The two neighbouring countries strengthen relations with their partners while the situation in the Sahel and the violence of the Polisario Front in the Sahara intensify

Marruecos, Argelia y su particular rearme a contrarreloj

Sistema antimisiles HIMARS - PHOTO/ARCHIVO
AP/AARON FAVILA - US M142 High Mobility Artillery Rocket System (HIMARS) fires a missile during a joint US-Philippine military drill

The escalation of tension following Russia's invasion of Ukraine is also being measured in the Maghreb. 

Doubts in the rankings have been dispelled. Abdelfatah El Sisi's Egypt remains Africa's leading military power, according to the ranking of the world's armies by the US-based Global Fire Power (GFP). But the biggest arms race on the continent is in the Maghreb. 

Budget allocations in Morocco and Algeria have skyrocketed in 2023. Abdelmadjid Tebboune's regime has allocated 23 billion US dollars to the arms and defence sector, 130% more than the previous year, and a stratospheric 15% of GDP compared to 5.5% in 2022. This is an unprecedented budget for the armed forces.


The undoubted benefits for Algeria's purchasing power of Europe's gas purchases, due to the boycott and sanctions against Moscow, have provided Algiers with a sufficiently wide budget window that could have been used to heal the country's socio-economic crisis. However, priorities have been different.  

Extraordinary oil and gas revenues have been focused on increasing the military structure and elevating the struggle with Morocco to become the main military power in North Africa. A race against time to counter the strategic alliance between Rabat and Washington and to secure Russia's influence in the Maghreb. On the energy scene, a paradox is created for Europe by the Kremlin's omnipresent hand: buying energy from the one who is Russia's gateway to Africa. 

The Algerian regime's rearmament does not admit of political discussion either. As Tebboune has decided, the army's budget is excluded from any parliamentary debate. 

Anchored in the old scheme of quantity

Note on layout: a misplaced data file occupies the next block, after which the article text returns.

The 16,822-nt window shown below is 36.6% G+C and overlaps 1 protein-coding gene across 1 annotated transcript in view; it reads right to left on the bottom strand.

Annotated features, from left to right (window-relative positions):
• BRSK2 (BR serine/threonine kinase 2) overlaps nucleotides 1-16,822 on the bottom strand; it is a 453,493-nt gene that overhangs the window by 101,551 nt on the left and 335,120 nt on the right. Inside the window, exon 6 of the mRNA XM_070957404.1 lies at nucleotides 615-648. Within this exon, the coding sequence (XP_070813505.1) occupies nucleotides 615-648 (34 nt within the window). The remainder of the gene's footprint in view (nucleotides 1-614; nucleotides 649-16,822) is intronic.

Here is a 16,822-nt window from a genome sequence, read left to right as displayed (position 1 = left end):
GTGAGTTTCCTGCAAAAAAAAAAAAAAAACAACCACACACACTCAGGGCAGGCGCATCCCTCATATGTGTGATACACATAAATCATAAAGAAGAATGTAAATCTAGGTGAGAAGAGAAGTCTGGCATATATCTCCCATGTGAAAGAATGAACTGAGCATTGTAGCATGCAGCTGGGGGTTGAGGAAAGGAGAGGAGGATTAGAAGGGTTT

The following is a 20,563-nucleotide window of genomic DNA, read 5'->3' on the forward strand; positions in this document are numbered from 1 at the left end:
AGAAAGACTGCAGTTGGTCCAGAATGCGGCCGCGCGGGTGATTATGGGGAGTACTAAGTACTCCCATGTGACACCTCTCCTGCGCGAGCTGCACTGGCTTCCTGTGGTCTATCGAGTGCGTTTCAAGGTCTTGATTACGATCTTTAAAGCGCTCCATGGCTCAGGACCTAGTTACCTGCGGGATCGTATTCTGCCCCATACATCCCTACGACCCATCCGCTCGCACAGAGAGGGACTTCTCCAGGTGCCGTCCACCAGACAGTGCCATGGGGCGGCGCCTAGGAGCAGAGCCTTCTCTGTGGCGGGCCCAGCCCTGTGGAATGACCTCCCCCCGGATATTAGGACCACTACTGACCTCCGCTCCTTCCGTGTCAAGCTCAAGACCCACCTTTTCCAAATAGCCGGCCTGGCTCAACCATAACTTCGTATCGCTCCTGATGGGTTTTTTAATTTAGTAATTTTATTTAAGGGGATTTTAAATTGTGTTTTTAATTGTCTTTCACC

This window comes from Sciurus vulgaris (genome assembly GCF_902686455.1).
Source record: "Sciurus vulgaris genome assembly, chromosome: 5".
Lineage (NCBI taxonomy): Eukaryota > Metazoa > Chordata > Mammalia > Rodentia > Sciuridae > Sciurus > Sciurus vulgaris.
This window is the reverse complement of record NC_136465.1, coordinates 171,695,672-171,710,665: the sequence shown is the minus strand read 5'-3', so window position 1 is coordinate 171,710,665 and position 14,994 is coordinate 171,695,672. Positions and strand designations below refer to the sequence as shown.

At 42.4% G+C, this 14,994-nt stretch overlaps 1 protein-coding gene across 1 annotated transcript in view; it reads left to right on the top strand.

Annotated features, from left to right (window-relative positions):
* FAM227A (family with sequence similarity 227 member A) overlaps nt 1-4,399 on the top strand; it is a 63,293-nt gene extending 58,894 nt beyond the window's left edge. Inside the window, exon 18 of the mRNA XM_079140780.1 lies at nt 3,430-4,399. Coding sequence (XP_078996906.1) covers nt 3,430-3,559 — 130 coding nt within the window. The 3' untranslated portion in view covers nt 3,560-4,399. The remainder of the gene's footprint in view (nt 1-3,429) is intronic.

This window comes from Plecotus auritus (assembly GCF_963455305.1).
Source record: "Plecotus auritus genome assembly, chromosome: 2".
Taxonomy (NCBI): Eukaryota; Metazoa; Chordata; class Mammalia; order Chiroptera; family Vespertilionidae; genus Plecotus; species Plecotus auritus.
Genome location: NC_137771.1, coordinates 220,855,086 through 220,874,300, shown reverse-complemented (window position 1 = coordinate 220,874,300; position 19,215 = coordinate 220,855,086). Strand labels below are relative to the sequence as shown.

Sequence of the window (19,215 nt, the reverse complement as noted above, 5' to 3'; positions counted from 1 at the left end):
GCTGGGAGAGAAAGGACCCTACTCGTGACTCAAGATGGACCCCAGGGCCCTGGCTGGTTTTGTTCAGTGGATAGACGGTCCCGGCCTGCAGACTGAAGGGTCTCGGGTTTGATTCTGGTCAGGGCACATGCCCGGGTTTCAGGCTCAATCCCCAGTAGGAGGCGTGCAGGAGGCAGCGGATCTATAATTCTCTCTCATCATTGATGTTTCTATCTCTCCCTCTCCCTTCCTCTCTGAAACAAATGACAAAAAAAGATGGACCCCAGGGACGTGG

Algeria has the second largest armed forces in Africa. The North African republic currently has 130,000 soldiers, almost 1,000 tanks, 133 fighters, 48 ships and six submarines. But the figures do not reveal the real military strength of the country. The vast majority of the devices are nothing more than "scrap metal" provided by Moscow. Tebboune cannot afford to invest in quantity rather than quality if it wants to surpass Morocco. 

The first step is to renew requests to Russia, its main supplier of armaments and military systems. Tebboune will do this during a state visit to Moscow in May, a date yet to be set.


Also aware of Russia's priority in its invasion of Ukraine, the Algerian regime is making a bid to diversify its export of military material. It is on this stage that Iran and its functional drone production appear, a "direct threat" to the stability of the region, as columnist Llewelling King has defined it. This is because these Iranian-made drones are supplied by Algeria to the Polisario Front in service to the demands of its leader, Brahim Ghali, to intensify the armed struggle and the use of drones against Morocco.  

However, everything comes at a price for the Ayatollahs' regime and also for Russia. In exchange for the weapons, they are asking for military bases in Western Sahara to reach the Atlantic and to exert more and more influence in the Maghreb and the Sahel. For both the United States and the European Union, Algeria was directly responsible for the entry of the Russian mercenary group Wagner into Africa.

Morocco and the goal of becoming a military power by 2030 

Rabat's horizon is much more enlightening than Algiers'. The budget for the Royal Armed Forces in the new Finance Law is 17 billion US dollars, about 3.5% of GDP. A budget increase that includes for the first time Morocco's willingness to allocate funds to defence industries in addition to procuring arms abroad. 

And it is doing so. Morocco is engaged in a process of modernising its armed forces by procuring the latest modernised F-16 fighters, Abrahams armoured cars, Predator drones and, now, HIMARS. Highly mobile artillery rocket systems that have become famous in Ukraine as one of the most effective weapons against the Russian advance. The same ones that the Alawite Kingdom's great ally, the United States, will supply to Morocco: The United States. 

Washington has always collaborated with Rabat to confront threats in the region. Indeed, following the approval of the 18 HIMARS systems to Morocco, the Pentagon noted that the Royal Armed Forces routinely conduct exercises with US forces to combat terrorism and Violent Extremist Organisations in the Maghreb and Sahel region.